While hundreds of thousands of investors were scrambling to find out what happened to funds they had invested in failed crypto scam Mirror Trading International (MTI), a far bigger crypto disappearing act has been playing out without hardly anyone paying attention.
Africrypt, which reportedly counts several high-profile South Africans and celebrities among its investors, was hacked on or about 13 April. A staggering US$3.6-billion (about R51-billion) was swiped out of multiple wallets controlled by directors of the company in a matter of hours.
This is according to an analysis, conducted by Hanekom Attorneys, of blockchain transactions involving wallets controlled by Africrypt.
The “hack” is deemed extremely suspicious by investigators, not least because the two founders of Africrypt – Raees and Ameer Cajee – reportedly disappeared to the UK within days of this happening.
Though the investigation is still ongoing with multiple regulatory authorities now looking into it, this may turn out to be one of the biggest financial scandals in South Africa’s history. Not quite Steinhoff-scale, but way larger than MTI.
The reason Africrypt attracted such little public attention is that clients were asked not to alert authorities as this would frustrate the recovery of assets from the hackers. That, according to Hanekom Attorneys, which represents several Africrypt clients, allowed the perpetrators time to make good their escape with crypto worth more than R50-billion.
It begs the question: How did a low-key crypto company with a trading history of little less than two years end up with crypto assets of nearly R50-billion (nearly five times the size of MTI).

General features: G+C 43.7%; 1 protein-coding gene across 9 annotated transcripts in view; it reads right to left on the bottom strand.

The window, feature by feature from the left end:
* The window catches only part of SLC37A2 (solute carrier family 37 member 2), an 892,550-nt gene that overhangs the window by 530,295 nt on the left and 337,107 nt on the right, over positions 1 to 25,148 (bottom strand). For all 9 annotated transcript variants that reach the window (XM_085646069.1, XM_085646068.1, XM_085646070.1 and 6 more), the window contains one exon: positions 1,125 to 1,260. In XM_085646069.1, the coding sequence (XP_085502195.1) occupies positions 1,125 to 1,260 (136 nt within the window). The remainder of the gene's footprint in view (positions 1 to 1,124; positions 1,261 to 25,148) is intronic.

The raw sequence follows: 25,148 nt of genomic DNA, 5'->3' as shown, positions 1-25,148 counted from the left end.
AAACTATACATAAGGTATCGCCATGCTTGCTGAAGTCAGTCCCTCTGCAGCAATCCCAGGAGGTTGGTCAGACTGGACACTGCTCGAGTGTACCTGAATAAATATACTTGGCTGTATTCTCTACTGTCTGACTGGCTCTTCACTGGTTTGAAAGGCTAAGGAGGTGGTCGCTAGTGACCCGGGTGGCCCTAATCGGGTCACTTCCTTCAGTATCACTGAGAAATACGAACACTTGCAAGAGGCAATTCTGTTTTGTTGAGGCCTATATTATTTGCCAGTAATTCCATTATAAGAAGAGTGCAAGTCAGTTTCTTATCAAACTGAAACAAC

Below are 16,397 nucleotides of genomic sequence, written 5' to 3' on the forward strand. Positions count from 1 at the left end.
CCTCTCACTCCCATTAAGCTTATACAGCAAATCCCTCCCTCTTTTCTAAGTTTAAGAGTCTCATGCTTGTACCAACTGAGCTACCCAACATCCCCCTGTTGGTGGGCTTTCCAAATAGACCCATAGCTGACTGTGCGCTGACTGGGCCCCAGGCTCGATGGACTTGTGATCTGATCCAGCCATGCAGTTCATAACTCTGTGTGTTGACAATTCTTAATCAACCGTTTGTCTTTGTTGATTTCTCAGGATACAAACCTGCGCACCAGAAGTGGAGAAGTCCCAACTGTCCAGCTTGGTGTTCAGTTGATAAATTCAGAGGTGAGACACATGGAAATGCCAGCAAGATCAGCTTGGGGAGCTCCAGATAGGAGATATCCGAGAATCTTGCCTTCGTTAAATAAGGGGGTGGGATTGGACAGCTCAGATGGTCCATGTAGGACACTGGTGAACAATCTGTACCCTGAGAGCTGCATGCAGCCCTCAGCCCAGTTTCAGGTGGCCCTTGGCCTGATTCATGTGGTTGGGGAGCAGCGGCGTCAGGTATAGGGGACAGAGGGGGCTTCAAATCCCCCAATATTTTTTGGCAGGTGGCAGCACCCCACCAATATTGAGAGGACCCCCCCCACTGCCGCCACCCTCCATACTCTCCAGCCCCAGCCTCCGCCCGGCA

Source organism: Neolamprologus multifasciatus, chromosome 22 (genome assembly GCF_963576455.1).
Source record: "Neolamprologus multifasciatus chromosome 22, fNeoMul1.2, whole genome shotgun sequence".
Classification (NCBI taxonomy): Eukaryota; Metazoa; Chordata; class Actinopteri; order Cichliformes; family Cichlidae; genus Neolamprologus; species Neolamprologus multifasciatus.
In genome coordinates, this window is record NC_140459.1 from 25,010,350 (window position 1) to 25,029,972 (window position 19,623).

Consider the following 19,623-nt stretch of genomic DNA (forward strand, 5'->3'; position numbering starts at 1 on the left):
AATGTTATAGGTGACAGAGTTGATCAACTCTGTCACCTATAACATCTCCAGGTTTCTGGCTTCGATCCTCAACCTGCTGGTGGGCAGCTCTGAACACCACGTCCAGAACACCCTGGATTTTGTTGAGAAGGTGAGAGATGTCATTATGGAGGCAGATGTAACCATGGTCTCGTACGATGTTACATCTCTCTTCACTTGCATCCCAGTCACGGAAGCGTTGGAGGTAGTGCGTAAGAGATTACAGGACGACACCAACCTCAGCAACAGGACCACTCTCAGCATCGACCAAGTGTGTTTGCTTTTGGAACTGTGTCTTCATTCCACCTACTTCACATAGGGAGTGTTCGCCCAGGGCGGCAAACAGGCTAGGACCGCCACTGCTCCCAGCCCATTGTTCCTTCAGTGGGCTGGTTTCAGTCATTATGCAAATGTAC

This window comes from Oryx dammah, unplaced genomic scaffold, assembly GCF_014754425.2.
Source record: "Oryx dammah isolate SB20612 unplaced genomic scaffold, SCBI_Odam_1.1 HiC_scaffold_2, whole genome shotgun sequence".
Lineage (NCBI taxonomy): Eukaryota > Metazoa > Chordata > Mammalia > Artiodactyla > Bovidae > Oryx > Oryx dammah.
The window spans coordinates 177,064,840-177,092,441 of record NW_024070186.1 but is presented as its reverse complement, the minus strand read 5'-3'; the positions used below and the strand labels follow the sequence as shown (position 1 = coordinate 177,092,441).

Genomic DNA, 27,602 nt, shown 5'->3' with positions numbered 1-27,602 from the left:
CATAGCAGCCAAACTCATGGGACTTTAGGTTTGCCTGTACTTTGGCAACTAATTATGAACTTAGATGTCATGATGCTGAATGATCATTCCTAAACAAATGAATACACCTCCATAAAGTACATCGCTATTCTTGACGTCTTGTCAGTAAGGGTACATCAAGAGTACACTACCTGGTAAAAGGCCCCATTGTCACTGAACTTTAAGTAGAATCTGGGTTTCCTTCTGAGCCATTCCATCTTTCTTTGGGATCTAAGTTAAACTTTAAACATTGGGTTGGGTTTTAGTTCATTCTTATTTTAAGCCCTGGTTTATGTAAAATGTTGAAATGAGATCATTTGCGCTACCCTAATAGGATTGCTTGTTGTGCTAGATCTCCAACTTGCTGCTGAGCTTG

Darren Hanekom of Hanekom Attorneys believes it is unlikely all these funds came from South Africans, saying it was more likely a money laundering operation for international players, of which the Cajees were just a part.
Also suspicious is the fact that clients were requested to sign an investment agreement with Hong Kong-based RaeCreateWealth Limited, which limited the liability of the company for virtually any kind of loss. The agreement is so weighted in favour of RaeCreateWealth Limited that it exonerates it from any hacks – but this contractual limitation of liability does not apply where a crime has been committed.
Whether this was an international money laundering operation or not, the case does little to enhance South Africa’s reputation as a safe haven financial centre, coming so soon after the collapse of MTI, and brings urgency to the growing clamour for crypto regulations.
Some clients are known to have invested R1.5-million, with a few as much as R15-million and R20-million.
While some Africrypt clients are known to have been paid commissions for referring new clients, it does not appear to have been a multi-level marketing scheme (unlike MTI). The real success of the company was its ability to scout for clients among a relatively limited pool of high-net-worth investors who knew each other.
While MTI was offering returns of up to 10%/month using a trading bot, Africrypt’s sales pitch was even more outrageous, with some clients being promised 10%/day, also using a computerised algorithm. Clients were invited to choose between a conservative, moderate and aggressive investment approach.
In an investor presentation, Africrypt boasted returns of 2-11%/month depending on whether you chose a passive, passive-aggressive or aggressive portfolio. In the 20 months to August 2020, there was not a single losing month.
Something of a secret
The results were so mouth-watering that it was treated as something of a secret among the inner circle admitted to this exclusive club.
Hanekom says Africrypt bore all the hallmarks of a scam, with the Cajees posting pictures of their luxury cars and boasting on social media about their extensive experience in crypto: “Whilst we are aware of the many opportunities available for young people in the cryptocurrency space, we were suspicious of the claims that over 100 000 Ethereum coins were mined from home-based computer systems. Given South Africa’s high electricity costs, and unstable power generating capabilities, we found this claim particularly difficult to accept.”
By way of comparison, Toronto Stock Exchange-listed Hive Blockchain Technologies, a professional crypto mining firm, mined just 71 660 Ethereum coins in 2020.